Emotional Intelligence (EI or EQ) is a set of personal emotional and social skills that help us develop better relationships, greater wellbeing and quality of life, and better personal effectiveness. Unlike Cognitive Intelligence (the IQ) which is more or less fixed, Emotional Intelligence can be learnt, developed and measured.
What is Emotional Intelligence?
There are several formal definitions, for example:
Emotional Intelligence is a set of emotional and social skills that collectively establish how we perceive and express ourselves, develop and maintain social relationships, cope with challenges, and use emotional information in an effective and meaningful way (EQ-i 2.0)
Emotional Intelligence is the ability to monitor one's own and other people's emotions, to discriminate between different emotions and label them appropriately, and to use emotional information to guide thinking and behaviour (Salovey & Mayer)
Emotional Intelligence is the ability to recognise, understand and manage our own emotions, and recognise, understand and influence the emotions of others (Goleman)
What is Emotional Intelligence not?
Emotional Intelligence is not:
IQ. IQ is about cognitive intelligence and quickness of metal comprehension, rather than ability to understand and manage emotions. IQ sets and peaks around late teens, but EI increases with age and can be developed. EI and IQ are not well correlated, and the stereotype highly-intelligent person with poor social skills will be known to many.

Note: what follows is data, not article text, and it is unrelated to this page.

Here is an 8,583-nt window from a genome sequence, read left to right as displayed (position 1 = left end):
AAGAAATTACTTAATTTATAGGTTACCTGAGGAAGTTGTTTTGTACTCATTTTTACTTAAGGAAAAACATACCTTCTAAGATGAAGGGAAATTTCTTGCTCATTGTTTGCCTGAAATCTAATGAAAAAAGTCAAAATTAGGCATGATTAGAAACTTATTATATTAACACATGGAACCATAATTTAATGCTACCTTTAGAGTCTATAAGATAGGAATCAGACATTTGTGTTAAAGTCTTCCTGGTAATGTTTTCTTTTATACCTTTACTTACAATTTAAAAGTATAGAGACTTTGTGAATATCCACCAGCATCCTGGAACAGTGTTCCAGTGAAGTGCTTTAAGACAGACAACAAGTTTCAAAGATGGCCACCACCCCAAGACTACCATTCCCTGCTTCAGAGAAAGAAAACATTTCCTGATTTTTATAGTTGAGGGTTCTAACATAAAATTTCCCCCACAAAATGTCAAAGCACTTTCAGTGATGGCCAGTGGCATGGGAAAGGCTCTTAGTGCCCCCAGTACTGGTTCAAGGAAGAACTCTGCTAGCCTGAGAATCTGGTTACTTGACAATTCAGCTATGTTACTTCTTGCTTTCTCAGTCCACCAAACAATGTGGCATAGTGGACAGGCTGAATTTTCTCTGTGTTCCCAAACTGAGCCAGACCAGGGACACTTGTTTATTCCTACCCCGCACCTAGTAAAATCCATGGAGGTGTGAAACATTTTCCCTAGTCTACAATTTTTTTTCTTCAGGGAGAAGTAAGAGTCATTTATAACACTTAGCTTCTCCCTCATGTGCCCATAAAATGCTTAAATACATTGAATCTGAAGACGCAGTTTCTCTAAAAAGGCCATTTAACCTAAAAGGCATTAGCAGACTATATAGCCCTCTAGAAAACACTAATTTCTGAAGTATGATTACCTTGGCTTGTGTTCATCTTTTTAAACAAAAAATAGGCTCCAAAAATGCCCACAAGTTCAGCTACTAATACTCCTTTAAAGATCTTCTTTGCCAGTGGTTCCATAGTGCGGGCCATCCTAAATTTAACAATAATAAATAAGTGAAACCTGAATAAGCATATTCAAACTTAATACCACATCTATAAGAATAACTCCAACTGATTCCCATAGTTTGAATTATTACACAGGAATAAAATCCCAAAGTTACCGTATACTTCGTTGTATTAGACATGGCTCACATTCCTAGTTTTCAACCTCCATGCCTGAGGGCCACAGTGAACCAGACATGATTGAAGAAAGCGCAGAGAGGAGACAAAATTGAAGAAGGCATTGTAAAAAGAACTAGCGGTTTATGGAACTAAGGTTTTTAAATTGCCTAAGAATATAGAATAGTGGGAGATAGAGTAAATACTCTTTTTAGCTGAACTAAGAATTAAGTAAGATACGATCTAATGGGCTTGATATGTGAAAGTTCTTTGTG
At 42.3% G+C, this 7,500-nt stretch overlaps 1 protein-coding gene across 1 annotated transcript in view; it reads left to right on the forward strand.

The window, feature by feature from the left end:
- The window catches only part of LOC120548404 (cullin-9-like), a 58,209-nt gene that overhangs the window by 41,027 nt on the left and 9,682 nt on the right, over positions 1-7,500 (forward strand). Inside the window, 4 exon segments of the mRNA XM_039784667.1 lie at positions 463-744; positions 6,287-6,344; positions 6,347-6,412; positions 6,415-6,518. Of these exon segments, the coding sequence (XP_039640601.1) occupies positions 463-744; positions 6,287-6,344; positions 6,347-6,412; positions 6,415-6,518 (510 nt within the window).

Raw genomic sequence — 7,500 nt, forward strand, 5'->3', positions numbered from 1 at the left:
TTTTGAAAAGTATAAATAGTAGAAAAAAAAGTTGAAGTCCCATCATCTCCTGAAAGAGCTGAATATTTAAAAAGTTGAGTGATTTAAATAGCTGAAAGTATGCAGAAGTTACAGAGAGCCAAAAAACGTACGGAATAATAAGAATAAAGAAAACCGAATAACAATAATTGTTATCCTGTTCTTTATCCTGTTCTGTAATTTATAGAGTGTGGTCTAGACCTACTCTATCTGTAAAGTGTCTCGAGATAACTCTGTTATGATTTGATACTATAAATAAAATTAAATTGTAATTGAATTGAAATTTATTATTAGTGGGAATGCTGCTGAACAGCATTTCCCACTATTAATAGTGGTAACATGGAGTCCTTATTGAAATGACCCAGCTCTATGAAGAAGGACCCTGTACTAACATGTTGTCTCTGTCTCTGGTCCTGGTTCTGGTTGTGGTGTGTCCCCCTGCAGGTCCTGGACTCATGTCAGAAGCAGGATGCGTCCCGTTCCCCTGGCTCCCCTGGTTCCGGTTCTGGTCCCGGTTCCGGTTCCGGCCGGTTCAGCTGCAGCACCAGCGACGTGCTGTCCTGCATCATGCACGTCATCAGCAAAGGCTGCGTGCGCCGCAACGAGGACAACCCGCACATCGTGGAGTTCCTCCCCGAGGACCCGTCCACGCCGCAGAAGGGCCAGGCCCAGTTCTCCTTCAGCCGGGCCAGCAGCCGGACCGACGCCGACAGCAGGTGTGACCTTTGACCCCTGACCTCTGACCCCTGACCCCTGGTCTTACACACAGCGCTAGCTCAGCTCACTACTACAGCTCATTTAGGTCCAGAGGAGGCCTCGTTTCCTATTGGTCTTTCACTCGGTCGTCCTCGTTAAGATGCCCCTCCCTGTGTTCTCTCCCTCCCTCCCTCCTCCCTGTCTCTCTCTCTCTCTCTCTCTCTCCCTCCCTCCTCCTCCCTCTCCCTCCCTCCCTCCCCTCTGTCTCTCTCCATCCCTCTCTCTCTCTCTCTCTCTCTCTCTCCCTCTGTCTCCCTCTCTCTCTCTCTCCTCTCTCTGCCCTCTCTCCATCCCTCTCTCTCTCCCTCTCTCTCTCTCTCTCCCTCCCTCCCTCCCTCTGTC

Personality. Personality is the distinctively different characteristics or sum total of a person including their behaviour and character traits. Personality is much more fixed than EI.
How does Emotional Intelligence matter?
Emotional Intelligence is often in the news, but its principles have been in action for millennia. It is easy to see how emotional self awareness and management could improve quality of life, and how social skills help us create better relationships. The corporate world is greatly interested in Emotional Intelligence, because of its link to workplace individual and team performance, leadership, and ultimate financial performance and success. The internet is full of “Return on Investment” studies showing the benefits of EI in recruitment, training and development of individuals and teams at multiple levels.
Emotional Intelligence is responsible for 27-45% of an individual’s success in a given job, whereas IQ can only predict on average 6% (Wagner 1997). When looking at start performers in an organisation, EI accounts for 85% of their performance and IQ/technical skills for only 15% (golemanei.com). And in a survey of multi-millionaires, the top 5 factors listed as most responsible for their success were all reflections of emotional intelligence (Stanley 2001). Further discussions around EI can be accessed here.
Measuring Emotional Intelligence
Broadly speaking, EI can be measured as a trait and an ability. Trait refers to how well and often one uses EI, whereas ability refers to the maximum potential that one might achieve. Trait EI is useful when it comes to development, because measures of trait EI focus on how it can be improved.